As I write, it’s dark outside. And it’s only 8pm. The temperature has dropped to single figures too. It doesn’t matter how many times Summer slips into Autumn, the change still seems to happens very abruptly.
Of course, there are still things to enjoy. Allotmenteering is all about living in the seasons, and I’ve found that growing my own food has brought me much closer to those natural rhythms that I ever had been before.
So I’m happy it’s dark and a little bit cold. September is a great month, with loads to appreciate. Here are 6 jobs to enjoy on the allotment this month.
Harvesting the abundance of fruit both on the plot and in the hedgerows during September is such a pleasure – my favourite thing to do is the combining some Bramley apples with a big handful of blackberries and making a good old crumble.
The hedgerows are stuff with big, fat blackberries this year, but don’t forget the cultivated ones are also worth growing.
I also love Autumn Bliss raspberries, the late variety of the fruit that brings a dose of Summer into Autumn.
If you are harvesting apples and pears, make sure you store them properly. Here are some storage tips to get those apples to last as long as possible.
As the nights draw in and the temperature drops, sowing seeds seems light years away. Overwintering onions gives me that little pick me up as a begin saying my goodbyes to the summer.
Traditional advice says to plant overwintering onions on the shortest day of the year to harvest on the longest of the following year, but I like to get the bulbs in early so that they are harvested and out of the way by late Spring.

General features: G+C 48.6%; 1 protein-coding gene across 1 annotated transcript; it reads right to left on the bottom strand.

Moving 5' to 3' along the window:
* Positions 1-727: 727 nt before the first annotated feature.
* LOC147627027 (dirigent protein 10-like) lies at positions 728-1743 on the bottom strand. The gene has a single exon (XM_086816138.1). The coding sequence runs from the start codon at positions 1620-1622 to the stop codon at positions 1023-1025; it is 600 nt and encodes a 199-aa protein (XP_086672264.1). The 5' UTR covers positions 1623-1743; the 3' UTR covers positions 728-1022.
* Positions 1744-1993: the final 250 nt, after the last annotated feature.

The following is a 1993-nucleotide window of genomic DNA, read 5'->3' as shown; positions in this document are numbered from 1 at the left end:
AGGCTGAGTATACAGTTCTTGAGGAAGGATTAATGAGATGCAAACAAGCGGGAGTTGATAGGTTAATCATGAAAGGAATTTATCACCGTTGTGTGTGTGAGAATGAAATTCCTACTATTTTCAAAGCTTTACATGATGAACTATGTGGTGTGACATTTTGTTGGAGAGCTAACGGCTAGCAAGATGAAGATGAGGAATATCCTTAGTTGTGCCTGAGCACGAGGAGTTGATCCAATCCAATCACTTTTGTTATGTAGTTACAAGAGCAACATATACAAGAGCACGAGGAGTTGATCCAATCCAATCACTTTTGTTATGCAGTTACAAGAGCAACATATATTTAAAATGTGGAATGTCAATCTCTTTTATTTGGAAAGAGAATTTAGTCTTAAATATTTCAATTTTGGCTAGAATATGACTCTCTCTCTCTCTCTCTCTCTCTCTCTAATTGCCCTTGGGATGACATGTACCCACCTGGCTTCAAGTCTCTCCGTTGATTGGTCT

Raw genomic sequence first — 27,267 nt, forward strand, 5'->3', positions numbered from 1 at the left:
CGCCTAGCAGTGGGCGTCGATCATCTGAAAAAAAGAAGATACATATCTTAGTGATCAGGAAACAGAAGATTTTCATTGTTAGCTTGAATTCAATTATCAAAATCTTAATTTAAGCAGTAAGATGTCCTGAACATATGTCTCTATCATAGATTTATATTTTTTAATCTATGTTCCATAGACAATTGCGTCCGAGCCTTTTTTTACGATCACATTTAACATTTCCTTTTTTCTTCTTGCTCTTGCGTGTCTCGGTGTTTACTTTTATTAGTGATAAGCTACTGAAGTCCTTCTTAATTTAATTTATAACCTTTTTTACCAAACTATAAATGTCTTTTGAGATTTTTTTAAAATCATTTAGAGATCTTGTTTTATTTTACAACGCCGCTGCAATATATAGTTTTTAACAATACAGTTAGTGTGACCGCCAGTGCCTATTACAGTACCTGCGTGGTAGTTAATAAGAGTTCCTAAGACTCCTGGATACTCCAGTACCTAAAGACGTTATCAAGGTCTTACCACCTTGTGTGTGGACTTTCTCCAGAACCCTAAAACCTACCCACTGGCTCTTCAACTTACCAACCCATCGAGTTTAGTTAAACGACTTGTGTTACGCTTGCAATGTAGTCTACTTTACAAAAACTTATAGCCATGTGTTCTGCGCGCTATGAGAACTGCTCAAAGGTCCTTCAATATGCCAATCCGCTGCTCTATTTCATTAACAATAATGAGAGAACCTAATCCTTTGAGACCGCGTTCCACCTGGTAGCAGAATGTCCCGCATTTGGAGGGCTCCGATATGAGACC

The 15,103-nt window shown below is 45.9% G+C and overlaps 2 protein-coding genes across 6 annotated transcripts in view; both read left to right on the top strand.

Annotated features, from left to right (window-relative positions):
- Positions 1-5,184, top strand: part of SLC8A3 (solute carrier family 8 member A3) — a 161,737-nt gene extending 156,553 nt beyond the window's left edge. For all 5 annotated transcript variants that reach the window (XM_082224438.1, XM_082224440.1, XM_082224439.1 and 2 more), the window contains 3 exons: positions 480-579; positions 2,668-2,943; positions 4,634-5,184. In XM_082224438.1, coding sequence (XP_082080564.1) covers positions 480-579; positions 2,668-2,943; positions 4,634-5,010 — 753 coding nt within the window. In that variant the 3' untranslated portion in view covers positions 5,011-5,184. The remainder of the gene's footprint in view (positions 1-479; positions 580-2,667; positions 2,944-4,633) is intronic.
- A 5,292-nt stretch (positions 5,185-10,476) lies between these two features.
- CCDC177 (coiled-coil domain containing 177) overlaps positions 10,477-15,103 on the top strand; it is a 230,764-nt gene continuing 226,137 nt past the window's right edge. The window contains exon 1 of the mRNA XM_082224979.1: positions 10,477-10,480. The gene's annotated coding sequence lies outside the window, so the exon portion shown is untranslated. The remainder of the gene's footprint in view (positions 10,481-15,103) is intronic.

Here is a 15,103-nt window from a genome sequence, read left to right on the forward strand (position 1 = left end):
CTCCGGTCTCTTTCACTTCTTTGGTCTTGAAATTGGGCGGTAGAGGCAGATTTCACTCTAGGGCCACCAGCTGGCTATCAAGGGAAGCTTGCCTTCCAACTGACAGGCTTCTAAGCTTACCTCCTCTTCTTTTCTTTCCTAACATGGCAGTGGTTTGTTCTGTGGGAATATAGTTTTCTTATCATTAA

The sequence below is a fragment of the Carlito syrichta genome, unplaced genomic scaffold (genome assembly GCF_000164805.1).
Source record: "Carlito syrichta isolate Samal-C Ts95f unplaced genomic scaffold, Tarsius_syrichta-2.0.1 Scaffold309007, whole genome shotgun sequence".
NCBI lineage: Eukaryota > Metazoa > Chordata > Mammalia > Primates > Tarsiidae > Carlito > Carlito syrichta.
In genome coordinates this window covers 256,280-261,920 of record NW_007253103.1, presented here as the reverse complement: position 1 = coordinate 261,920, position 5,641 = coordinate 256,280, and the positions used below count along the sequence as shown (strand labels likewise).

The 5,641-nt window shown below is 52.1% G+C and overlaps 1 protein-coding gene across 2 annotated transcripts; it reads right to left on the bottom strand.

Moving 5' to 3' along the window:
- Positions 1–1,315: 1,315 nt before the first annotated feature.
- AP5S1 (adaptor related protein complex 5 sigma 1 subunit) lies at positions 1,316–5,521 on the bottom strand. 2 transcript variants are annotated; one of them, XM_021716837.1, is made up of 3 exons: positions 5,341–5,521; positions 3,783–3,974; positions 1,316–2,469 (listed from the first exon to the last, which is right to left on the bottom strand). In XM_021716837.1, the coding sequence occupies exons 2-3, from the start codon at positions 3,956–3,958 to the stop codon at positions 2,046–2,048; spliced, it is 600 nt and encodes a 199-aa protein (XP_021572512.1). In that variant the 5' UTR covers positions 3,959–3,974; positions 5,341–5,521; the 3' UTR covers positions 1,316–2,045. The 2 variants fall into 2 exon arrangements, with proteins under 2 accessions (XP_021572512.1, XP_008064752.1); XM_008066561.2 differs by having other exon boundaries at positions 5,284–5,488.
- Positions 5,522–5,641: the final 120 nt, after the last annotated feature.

Although onions are cheap to buy in the shops, they make good use of otherwise empty space and both red and white onions can also be complemented by overwintered garlic.
In my humble veg growing opinion, squashes are one of the very best allotment options. They’re tasty, expensive to buy, versatile and if kept well, store for ages.
They’re also beautiful to look at, especially the glorious Turk’s Turban. If you’re looking for an unusual crop to grow next year, I’d definitely recommend giving these a go.
Knowing when to harvest and how to store the fruits properly is key for longevity, but isn’t difficult. I’ve stored squashes in my dining room, under the stairs and shed before, and they’ve still lasted until the following Spring.
Caring for Rhubarb
I’m a rhubarb bore, and those first stems in Spring are one of my favourite harvests of the year. Rhubarb is such an exciting crop to cook with and taste delicious, but is also gleefully low maintenance too.
All that’s required is a healthy dump of well rotted manure around the base of the plant before the winter comes. This is a very satisfying job, which can be enjoyed content in the knowledge that the rhubarb will come back even stronger for it in the spring.
Potting up Strawberries
As the strawberry season draws to a close, you’ll no doubt notice runners shooting all over your strawberry bed. This is a strawberry plants natural attempt to spread it’s wings, self propagating for you so you’ll never need to buy new plants again.
The roots look like pincers, and need either pressing gently into soil or potting up ready to plant somewhere else. It’s a very satisfying job, knowing that you’re increasing next year’s fruit yield without spending a penny.
If you’re unsure how to pot up a runner, have a look at this post about preparing a new strawberry bed.